Don’t move. Don’t move. Don’t move. Sid recited melodically as the Droidhound sniffed at her neck. Even with her balancing on her tip toes, the metal hound reached an arm’s length over her head. She’d seen the robotic creatures in projections but the idea of meeting one in person terrified her, and with good reason. The Droidhounds were originally developed by the queen’s lead scientists to act as bodyguards for the Starblades but now that Sid was up close and personal with one, she was sure the hounds were more weapon than guardian. The one now standing in front of her looked to be almost half a ton of pure steel, shaped to mimic the muscle toned build of a canine creature from Colton’s home world. He called them Dobermans and as Sid looked up at the hound’s large face, she decided she hated Dobermans. The hound’s chest plate split in two, revealing a complex system of wires behind an acrylic wall that glowed a faint blue.
“What is it doing?” Sid whispered between clenched teeth. Her eyes stayed fixated on the Droidhound as it rammed its hard-shelled nose into her collarbone.
“He’s scanning you. To check your DNA. Aren’t you, boy?” Ashlan said enthusiastically. “You’ve never seen one do that?”
The hound turned to Ashlan, twisting the sharp points of its silvery ears to the side. The sound of metal rubbing metal made Sid cringe but she was relieved to have the droid’s attention off her. “I’ve never had one scan me before. What’s it doing with my DNA anyway?”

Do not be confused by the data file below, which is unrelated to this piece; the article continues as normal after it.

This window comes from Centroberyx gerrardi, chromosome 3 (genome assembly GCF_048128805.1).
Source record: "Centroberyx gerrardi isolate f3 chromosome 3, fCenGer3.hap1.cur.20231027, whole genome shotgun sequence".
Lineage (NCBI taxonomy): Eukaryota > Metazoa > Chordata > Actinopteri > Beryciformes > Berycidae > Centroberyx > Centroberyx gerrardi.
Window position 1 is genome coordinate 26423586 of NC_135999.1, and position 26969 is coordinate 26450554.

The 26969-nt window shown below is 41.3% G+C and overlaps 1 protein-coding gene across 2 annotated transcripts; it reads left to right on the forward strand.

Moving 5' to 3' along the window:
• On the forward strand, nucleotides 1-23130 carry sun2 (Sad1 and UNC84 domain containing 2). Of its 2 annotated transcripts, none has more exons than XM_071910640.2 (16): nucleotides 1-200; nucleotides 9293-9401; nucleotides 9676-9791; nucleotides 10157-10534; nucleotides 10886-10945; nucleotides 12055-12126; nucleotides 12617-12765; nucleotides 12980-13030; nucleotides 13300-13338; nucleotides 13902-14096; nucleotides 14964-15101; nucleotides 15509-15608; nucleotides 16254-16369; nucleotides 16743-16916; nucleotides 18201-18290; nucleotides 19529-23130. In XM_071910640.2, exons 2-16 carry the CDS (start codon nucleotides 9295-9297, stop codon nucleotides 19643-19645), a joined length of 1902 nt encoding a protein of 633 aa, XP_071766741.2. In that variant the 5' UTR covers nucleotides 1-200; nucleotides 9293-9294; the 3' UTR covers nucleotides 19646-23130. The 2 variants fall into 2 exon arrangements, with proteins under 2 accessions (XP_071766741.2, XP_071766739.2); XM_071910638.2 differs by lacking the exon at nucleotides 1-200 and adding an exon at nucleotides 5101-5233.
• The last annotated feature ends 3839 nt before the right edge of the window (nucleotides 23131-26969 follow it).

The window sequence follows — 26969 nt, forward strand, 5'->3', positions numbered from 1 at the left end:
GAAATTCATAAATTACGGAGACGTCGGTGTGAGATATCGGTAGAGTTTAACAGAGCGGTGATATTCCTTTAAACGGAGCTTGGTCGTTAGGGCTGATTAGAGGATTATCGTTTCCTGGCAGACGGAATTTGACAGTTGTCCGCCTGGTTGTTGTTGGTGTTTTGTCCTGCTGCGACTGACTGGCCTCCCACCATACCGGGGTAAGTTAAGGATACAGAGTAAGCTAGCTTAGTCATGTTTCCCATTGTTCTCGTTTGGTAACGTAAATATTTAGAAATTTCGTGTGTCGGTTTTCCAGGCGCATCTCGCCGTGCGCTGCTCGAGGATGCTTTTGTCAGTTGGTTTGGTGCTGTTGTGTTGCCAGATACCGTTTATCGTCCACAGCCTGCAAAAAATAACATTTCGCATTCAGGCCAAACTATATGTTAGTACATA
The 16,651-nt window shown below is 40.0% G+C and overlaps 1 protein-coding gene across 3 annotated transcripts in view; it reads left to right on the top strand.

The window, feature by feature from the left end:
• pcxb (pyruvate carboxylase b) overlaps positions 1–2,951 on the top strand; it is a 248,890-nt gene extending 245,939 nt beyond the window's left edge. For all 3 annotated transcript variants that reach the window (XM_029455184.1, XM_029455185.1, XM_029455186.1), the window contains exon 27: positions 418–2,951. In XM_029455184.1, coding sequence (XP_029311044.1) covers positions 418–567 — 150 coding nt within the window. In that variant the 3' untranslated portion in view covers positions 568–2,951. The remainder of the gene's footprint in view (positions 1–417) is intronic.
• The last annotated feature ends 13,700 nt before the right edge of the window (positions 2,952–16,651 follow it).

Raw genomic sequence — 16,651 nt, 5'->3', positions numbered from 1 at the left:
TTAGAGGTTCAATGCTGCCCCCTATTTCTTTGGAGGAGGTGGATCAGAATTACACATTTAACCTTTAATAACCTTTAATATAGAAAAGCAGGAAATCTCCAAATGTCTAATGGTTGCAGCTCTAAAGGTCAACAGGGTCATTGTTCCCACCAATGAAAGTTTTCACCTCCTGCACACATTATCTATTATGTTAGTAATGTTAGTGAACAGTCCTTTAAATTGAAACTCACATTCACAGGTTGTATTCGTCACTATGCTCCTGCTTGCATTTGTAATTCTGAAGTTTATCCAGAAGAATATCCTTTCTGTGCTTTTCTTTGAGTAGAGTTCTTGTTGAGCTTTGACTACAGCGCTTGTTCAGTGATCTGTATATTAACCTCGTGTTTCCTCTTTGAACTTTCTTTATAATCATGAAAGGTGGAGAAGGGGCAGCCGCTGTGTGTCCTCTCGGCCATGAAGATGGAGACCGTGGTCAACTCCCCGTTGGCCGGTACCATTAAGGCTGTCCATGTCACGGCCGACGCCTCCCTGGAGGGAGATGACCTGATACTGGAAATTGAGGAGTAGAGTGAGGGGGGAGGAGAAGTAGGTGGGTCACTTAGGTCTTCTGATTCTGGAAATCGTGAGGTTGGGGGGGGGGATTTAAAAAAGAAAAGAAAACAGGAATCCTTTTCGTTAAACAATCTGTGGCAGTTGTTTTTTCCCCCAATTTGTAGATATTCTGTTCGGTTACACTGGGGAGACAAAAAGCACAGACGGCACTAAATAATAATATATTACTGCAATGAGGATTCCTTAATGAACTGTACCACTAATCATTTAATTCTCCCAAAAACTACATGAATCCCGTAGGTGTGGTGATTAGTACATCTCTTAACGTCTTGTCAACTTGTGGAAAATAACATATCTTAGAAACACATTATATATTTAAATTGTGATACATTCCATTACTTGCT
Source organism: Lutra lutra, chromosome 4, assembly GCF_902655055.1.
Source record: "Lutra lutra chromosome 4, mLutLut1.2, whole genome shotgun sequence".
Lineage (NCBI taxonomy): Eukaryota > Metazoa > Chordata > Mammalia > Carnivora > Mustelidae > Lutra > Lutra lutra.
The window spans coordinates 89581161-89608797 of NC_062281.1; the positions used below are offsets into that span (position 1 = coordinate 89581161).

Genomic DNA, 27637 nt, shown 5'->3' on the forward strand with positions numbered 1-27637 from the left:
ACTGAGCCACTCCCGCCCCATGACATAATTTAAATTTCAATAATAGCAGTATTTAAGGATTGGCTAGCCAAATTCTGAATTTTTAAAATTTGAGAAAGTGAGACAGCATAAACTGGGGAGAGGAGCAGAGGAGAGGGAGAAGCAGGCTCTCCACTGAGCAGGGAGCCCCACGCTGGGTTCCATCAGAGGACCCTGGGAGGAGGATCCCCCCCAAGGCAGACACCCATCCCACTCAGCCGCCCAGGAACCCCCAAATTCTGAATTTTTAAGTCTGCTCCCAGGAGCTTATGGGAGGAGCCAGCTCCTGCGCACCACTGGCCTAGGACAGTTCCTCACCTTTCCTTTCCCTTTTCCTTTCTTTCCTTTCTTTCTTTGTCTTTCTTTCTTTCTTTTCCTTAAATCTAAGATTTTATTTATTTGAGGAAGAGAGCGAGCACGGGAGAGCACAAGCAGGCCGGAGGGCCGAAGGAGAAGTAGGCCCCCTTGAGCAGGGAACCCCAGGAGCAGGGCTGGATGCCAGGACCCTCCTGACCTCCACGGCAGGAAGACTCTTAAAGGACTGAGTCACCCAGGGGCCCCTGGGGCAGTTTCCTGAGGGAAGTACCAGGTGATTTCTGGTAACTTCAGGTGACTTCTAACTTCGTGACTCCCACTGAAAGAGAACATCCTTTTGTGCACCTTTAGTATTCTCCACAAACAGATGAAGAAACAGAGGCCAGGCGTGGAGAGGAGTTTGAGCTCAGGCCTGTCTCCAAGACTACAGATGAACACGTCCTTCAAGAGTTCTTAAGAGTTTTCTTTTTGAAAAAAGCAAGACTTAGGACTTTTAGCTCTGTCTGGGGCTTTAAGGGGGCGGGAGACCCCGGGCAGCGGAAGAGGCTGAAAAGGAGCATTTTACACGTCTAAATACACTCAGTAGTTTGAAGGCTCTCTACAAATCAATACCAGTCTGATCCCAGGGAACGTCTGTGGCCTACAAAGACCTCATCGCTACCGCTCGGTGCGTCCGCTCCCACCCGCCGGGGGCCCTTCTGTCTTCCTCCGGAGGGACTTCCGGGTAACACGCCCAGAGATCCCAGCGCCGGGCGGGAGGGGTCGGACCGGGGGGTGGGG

She didn’t answer, hoping he would read into her annoyed look instead. Luckily, he did.
“It can’t see you. It’s a droid.”
“And it needs to know which side you’re-” he paused, “if you’re a Citizen or not.”
Her eyes rolled before she could stop herself, “And if I’m not? Then what? It eats me?”
“What? No!” Ashlan reached up to pet the hound’s head though she doubted it made a difference to the droid. “It gives you clearance accordingly. You know, the droid hive mentality? So you don’t get zapped for being somewhere you’re not supposed to be?”
Sid had no idea what he was talking about. The only thing she knew about the droids Colton’s people built was their internal functions. When she was ten years old, she asked him to send her one for her birthday but when he refused — stating that it was too difficult to transport one in a supply pod — she settled for a three-dimensional hologram. She tinkered with the droid imposter for months, digitally taking it apart and putting it back together until she could assemble a droid with her eyes closed. Sid was even able to redirect the holograms API to her ship’s mainframe to make her false droid take on code commands the same way a real machine would. But a hive mentality? She had no idea that something of that caliber was programmed into the functions of the droids. Of course, she never had more than one hologram to work with. She snuck another glance at the Droidhound in front of her and added seeing the information processing unit to her mental bucket list.